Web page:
Silver Bullets, Panaceas and Elixirs: The False Prophets of Educational Reform

Session 5
Diana Laufenberg

Reforming, reimagining, re-visioning, recreating and refreshing schools are difficult work. There are no short cuts, there are no switches to flip it is just a long term commitment to fundamentally shift the focus of a community of learners. At times this can feel like winning the championship game and at times it can feel like a building full of people all trying to quit smoking all at once. This is not work for the faint of heart. Join me to talk about all the possibilities for long-term, sustainable and modern approaches to educational reform.

Social Justice Teaching and Learning: Empowering Students to Change the World

Session 5
Jennifer Orr, Dahlia Constantine, Lauren Jensen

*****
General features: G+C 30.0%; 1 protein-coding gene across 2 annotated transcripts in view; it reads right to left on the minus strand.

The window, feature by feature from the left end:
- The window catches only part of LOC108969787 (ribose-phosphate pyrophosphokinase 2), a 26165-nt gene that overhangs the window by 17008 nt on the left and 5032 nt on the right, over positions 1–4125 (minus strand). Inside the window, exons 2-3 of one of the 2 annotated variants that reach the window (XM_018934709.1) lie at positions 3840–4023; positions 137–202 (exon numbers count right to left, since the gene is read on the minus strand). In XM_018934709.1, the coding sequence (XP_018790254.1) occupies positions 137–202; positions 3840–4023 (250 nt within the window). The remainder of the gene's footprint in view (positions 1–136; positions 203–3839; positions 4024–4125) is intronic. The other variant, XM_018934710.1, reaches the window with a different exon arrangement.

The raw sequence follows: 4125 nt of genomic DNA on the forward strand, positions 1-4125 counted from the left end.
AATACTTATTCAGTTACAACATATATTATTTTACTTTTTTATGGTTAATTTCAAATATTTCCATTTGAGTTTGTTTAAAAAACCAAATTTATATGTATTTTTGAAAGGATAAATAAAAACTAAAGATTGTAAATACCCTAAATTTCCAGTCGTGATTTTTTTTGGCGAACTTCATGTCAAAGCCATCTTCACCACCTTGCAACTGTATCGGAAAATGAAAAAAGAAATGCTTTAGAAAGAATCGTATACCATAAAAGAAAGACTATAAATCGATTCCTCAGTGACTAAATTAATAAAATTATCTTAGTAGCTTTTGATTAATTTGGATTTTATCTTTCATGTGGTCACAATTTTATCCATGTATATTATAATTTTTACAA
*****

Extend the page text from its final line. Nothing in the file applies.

What do you believe is the purpose of school? Your role as an educator? We believe a significant piece of both revolves around social justice teaching and learning. Preparing students to be active and engaged citizens requires having difficult conversations and exploring challenging topics. Together we’ll explore the possibilities across K-12.

Student Assistant Teaching: Shared Teaching and Learning

Session 5
Amal Giknis + SLA Student Assistant Teachers

The Student Assistant Teaching (SAT) Program is a chance for Senior SLA students to work with 9th and 10th (and sometimes 11th) grade students in SLA classrooms. SLA teachers serve as co-operating teachers. Seniors have elected into this program and presumably have an interest in teaching and learning. This is a great way for Seniors to take leadership, serve as role models to, and connect with underclassmen in myriad ways and to enrich and support their classroom experiences.

The Answers Aren’t In This Classroom

Session 5
Jesse Downs